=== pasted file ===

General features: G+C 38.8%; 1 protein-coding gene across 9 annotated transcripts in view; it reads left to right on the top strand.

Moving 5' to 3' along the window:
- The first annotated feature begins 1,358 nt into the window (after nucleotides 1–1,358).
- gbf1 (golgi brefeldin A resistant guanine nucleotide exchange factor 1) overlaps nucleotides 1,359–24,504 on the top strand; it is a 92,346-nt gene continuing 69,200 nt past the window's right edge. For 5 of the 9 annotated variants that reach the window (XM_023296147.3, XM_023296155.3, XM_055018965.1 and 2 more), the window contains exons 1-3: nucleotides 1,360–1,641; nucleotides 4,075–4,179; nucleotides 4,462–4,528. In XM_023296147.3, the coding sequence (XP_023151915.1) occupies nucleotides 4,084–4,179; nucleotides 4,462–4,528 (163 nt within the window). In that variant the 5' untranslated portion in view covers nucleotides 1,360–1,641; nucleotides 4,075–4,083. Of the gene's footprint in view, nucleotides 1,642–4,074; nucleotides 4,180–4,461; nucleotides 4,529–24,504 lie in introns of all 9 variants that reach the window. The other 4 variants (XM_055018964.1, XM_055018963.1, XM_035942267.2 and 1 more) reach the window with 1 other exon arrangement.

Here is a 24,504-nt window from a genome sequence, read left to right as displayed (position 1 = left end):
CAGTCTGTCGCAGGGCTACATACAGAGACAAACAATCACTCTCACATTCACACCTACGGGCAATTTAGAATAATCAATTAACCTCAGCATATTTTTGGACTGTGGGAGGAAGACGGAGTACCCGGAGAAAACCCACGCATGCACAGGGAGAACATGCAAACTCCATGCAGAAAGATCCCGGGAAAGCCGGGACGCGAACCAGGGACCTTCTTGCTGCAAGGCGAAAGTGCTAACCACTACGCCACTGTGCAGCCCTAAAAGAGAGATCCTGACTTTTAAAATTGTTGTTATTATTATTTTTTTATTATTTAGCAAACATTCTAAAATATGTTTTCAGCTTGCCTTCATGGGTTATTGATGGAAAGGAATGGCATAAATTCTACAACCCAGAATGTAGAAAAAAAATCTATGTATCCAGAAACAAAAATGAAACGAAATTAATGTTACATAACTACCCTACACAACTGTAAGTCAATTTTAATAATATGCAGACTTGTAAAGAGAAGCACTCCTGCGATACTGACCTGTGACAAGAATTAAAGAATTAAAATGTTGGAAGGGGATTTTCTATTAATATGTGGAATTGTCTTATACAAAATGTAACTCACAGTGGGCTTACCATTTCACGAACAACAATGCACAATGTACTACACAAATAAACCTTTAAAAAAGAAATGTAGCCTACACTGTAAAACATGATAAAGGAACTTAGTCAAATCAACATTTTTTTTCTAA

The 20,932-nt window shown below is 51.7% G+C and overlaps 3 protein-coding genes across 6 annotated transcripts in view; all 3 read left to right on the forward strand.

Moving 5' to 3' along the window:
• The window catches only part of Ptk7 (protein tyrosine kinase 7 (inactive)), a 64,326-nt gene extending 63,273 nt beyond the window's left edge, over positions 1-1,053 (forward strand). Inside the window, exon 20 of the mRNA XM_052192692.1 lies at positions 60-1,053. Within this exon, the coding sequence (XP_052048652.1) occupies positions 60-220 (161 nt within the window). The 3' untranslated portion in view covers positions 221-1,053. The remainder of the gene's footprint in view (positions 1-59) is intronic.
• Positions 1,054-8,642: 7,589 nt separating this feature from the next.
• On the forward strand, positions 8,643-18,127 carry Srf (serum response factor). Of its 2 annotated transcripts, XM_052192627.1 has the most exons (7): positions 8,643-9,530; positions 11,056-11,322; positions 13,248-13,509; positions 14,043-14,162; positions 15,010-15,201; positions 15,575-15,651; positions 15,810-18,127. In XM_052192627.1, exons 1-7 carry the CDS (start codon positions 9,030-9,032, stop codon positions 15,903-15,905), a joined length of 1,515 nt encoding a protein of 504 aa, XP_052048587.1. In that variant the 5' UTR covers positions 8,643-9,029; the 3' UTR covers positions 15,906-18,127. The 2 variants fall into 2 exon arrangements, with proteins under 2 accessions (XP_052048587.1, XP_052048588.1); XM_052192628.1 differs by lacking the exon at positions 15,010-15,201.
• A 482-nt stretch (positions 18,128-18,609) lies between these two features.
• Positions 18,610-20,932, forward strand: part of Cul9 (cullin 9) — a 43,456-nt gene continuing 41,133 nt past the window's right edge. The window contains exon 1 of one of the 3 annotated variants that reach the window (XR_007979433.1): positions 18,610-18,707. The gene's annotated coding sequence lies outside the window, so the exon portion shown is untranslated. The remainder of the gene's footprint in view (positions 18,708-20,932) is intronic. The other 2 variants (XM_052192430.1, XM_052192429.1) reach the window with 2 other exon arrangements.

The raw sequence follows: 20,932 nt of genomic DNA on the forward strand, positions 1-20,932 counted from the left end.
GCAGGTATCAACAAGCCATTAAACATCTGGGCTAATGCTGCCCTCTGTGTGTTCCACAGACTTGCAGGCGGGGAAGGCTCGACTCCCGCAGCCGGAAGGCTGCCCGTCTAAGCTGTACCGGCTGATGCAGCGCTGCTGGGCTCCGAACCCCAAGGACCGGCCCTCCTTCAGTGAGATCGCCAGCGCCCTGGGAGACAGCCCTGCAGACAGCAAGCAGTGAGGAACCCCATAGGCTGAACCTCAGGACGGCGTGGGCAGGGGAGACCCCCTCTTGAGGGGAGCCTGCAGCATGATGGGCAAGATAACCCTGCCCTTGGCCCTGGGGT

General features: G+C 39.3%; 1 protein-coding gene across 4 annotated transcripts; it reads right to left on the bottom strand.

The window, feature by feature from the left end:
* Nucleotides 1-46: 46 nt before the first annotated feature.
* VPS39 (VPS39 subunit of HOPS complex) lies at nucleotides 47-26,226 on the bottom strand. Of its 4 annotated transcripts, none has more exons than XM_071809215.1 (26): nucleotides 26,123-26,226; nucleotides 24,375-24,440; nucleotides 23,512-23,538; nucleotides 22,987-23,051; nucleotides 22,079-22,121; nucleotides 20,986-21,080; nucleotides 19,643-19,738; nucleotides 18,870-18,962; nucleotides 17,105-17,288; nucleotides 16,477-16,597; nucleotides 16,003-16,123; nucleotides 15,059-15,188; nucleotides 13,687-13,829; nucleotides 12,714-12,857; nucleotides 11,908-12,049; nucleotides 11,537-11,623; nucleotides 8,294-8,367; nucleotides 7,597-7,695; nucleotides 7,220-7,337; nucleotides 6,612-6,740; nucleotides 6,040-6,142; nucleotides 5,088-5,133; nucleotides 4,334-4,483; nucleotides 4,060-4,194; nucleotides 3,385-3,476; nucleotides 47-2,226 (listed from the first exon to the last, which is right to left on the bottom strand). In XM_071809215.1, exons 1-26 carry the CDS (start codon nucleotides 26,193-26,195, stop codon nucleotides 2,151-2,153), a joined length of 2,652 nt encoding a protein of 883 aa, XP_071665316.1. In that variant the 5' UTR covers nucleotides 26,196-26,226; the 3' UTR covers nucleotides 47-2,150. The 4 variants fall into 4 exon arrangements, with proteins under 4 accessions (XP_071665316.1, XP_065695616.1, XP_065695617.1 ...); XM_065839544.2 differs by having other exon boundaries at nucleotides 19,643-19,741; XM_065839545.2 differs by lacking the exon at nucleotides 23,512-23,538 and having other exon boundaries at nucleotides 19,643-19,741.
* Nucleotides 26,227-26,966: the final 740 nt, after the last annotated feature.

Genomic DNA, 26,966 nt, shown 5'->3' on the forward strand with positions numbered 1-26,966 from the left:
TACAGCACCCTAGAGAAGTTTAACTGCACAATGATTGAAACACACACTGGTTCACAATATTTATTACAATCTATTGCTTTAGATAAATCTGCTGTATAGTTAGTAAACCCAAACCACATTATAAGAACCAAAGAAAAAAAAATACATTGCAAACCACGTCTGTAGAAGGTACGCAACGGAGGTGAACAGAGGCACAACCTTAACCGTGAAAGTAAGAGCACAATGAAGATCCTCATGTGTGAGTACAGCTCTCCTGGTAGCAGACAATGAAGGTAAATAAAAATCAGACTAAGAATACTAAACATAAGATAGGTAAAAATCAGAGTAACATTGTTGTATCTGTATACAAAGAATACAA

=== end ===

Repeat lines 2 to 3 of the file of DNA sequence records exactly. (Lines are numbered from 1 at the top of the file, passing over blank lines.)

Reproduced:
Moving 5' to 3' along the window:
- The first annotated feature begins 1,358 nt into the window (after nucleotides 1–1,358).